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Columbia MO Social Security Disability Law Blog

University of Missouri fundraiser simulates using a wheelchair

At the University of Missouri, students majoring in physical or occupational therapy may work with disabled clients someday. For those who are not disabled themselves, it may be a challenge to empathize with what it is like living with a disability.

Recently, several MU students spent a while in wheelchairs as part of the 14th Annual Wheelchair Relay on April 5. While a few hours in a wheelchair cannot truly simulate a lifetime, it did give participants at least a taste of adjusting to a life without the use of one’s legs.

Obesity surgery also treats diabetes, 3 years on: study

Diabetes is an epidemic in the United States. Around 26 million people in the country have the condition, which can be highly debilitating. It can lead to heart disease, stroke, kidney failure and other medical complications.

The Social Security Disability program includes diabetes on its list of qualifying conditions for benefits. Meanwhile, investigators are looking for ways to eliminate or reduce the disease’s effects in patients.

Missouri man pleads guilty to SSD fraud

The purpose of the Social Security disability program is to help provide financial security for people who must stop working due to a physical or mental condition. People in this position might be unable to pay for basic necessities once they lose their income.

The benefits are only supposed to last as long as the recipient cannot work. This could be for the rest of his or her life, or for a few years. If the disabled person later recovers and gets a job, he or she is supposed to report that to the Social Security Administration. Failure to do so could lead to serious criminal charges in federal court.

Friends of disabled Missouri teen hope to put him on ESPN

All children dream about they want to be when they grow up. Disabled children are no exception. While some jobs may not be possible for them, that does not stop many kids living with disability from working in a field they love as adults.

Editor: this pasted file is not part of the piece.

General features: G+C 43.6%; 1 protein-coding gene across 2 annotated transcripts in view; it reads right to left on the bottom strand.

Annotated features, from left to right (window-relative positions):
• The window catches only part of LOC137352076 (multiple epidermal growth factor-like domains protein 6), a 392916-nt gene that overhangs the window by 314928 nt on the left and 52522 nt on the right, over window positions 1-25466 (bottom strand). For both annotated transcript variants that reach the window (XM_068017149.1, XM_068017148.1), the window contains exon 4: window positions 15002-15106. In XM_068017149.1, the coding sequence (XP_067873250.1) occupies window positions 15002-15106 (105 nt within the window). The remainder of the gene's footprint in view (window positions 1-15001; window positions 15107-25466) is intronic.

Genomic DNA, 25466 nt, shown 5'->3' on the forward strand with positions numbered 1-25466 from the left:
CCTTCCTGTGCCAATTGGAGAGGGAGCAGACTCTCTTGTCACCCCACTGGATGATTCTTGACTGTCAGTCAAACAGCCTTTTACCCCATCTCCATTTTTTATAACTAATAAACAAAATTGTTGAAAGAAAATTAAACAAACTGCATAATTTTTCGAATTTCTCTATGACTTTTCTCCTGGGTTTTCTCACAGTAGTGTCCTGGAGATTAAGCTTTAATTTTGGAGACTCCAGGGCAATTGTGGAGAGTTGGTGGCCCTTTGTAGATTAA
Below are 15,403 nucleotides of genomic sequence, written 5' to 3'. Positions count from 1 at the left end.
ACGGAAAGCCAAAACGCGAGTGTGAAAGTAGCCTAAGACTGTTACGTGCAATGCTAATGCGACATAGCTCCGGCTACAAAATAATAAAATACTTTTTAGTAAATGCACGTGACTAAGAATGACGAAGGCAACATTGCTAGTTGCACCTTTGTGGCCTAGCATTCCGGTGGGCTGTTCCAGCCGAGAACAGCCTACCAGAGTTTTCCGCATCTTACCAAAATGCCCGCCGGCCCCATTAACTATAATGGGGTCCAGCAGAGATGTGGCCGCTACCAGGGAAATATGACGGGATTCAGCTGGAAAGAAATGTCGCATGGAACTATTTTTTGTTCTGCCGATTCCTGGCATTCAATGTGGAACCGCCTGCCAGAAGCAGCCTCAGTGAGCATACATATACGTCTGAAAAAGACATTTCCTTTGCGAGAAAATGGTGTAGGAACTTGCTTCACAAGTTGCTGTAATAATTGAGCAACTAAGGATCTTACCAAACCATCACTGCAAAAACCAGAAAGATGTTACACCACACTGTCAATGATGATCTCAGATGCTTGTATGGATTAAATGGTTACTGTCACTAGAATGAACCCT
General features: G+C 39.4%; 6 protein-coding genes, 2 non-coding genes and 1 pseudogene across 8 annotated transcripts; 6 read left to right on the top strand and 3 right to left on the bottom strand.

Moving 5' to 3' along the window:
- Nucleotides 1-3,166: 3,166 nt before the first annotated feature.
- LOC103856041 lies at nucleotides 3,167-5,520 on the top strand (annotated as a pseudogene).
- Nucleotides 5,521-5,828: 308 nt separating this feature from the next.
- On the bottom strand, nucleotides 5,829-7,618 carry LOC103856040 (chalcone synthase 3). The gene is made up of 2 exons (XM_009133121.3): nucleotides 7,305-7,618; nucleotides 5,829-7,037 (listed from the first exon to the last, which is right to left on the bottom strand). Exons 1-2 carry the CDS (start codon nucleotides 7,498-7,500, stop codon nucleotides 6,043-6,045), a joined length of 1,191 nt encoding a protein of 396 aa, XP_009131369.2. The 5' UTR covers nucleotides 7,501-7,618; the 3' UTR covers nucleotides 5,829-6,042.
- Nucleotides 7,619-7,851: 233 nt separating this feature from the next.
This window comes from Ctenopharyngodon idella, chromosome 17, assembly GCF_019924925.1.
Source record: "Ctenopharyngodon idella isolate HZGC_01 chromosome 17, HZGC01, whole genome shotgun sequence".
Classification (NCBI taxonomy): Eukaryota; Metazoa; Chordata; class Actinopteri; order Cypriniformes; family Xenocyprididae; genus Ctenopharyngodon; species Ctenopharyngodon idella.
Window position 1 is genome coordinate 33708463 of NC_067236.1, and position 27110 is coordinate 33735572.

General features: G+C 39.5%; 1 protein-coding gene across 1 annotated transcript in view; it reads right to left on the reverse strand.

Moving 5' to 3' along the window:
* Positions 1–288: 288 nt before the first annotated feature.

A Missouri teen who loves sports is unable to participate for the most part, due to cerebral palsy. Instead, he manages his school’s basketball and baseball teams, golfs, and watches as much sports on television as he can. One of his favorite shows is SportsCenter, ESPN’s daily roundup of sports highlights and analysis.

Some disabled veterans to get fast service for SSD applications

Back on Feb. 10, we discussed how people who cannot work due to a disability sometimes have to wait a long time before their Social Security disability benefits application is decided upon. Most SSD applications are rejected, and it can take years before an appeal finally gets resolved. Meanwhile, the strain of having little to no income continues to be a huge burden.

The SSA is trying to speed up the process for at least a segment of applicants. It announced recently that some disabled military veterans will soon get their SSD claimed processed much more quickly.

Brain injury can keep you out of work for months, if not more

Serious brain injuries happen nearly every day in Missouri. The Brain Injury Association of Missouri reports that residents suffer about 13,000 traumatic brain injuries each year that are so serious that they must be admitted to the hospital.